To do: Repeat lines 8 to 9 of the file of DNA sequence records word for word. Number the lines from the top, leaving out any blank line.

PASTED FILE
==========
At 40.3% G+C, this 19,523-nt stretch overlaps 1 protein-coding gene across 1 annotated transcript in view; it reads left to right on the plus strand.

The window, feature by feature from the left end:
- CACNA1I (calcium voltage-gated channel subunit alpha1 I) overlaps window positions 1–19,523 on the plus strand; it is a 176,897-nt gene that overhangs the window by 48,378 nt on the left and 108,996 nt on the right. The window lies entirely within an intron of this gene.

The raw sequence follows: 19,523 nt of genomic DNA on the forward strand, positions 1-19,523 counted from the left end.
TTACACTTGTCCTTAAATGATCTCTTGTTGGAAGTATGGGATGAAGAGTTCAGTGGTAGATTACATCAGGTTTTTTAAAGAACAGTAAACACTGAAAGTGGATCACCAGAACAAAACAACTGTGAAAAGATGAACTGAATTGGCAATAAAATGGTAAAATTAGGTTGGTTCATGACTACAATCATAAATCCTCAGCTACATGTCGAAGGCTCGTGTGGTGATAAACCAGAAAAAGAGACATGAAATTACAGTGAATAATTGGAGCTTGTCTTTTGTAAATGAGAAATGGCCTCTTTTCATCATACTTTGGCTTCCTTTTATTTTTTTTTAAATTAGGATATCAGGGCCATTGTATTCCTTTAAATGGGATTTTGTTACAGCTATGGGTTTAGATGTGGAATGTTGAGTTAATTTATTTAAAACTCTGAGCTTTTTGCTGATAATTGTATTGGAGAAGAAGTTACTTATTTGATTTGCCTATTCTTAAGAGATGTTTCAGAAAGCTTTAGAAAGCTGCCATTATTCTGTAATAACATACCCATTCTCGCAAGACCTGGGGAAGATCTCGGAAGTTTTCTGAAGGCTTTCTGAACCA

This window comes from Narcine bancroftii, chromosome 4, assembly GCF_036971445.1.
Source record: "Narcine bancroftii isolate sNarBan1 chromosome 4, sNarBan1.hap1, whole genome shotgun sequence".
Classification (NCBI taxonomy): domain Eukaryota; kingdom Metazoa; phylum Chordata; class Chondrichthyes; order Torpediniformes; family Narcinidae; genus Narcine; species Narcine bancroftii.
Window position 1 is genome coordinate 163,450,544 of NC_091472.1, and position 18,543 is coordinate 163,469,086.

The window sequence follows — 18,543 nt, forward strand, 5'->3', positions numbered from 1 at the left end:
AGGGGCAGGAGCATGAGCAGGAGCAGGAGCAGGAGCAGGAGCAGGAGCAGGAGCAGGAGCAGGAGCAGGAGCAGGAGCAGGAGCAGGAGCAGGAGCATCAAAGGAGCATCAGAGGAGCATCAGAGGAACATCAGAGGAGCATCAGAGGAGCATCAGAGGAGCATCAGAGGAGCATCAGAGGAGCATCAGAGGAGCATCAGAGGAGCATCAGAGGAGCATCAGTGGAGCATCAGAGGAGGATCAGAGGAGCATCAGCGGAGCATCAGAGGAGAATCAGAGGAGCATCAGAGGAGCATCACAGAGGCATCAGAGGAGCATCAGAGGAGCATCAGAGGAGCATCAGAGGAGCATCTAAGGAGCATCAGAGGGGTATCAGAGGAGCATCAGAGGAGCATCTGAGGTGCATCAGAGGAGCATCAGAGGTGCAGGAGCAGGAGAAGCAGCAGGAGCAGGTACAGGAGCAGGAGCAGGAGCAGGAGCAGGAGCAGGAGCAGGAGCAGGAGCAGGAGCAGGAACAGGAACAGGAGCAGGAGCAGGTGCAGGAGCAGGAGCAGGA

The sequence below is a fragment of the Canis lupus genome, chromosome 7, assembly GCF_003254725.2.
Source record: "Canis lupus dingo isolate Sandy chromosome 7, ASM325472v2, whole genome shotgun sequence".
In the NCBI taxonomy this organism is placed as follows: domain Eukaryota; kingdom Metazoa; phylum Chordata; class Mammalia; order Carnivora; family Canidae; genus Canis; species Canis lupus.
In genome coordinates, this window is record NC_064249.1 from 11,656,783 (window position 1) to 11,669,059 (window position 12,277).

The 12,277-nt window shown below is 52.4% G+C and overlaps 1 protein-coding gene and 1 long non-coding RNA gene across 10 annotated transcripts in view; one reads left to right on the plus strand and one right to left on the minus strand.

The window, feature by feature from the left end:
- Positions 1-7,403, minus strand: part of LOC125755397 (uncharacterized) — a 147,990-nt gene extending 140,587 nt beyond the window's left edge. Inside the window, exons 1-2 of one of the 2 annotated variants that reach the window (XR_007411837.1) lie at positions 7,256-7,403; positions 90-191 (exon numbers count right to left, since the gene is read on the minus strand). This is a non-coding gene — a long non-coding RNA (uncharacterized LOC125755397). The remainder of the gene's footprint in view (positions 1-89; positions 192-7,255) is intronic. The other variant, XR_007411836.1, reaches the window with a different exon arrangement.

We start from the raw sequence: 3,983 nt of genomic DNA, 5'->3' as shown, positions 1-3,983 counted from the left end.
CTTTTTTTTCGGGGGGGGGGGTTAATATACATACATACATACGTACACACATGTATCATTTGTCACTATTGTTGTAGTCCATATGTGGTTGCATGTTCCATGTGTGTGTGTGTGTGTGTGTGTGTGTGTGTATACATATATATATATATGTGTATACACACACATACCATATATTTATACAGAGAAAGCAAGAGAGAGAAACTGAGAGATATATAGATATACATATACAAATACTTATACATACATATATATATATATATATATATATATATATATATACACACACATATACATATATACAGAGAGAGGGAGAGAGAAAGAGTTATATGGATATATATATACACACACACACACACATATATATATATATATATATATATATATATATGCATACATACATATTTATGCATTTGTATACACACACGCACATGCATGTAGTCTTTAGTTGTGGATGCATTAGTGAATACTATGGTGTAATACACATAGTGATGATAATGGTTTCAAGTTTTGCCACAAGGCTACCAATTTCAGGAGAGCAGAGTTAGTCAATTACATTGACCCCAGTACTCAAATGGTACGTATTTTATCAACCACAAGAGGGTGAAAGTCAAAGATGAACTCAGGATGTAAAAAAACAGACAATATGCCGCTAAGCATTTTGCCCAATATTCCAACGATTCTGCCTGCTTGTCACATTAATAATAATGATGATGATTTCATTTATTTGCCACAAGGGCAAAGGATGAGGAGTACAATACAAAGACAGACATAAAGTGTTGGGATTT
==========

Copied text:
Classification (NCBI taxonomy): domain Eukaryota; kingdom Metazoa; phylum Chordata; class Chondrichthyes; order Torpediniformes; family Narcinidae; genus Narcine; species Narcine bancroftii.
Window position 1 is genome coordinate 163,450,544 of NC_091472.1, and position 18,543 is coordinate 163,469,086.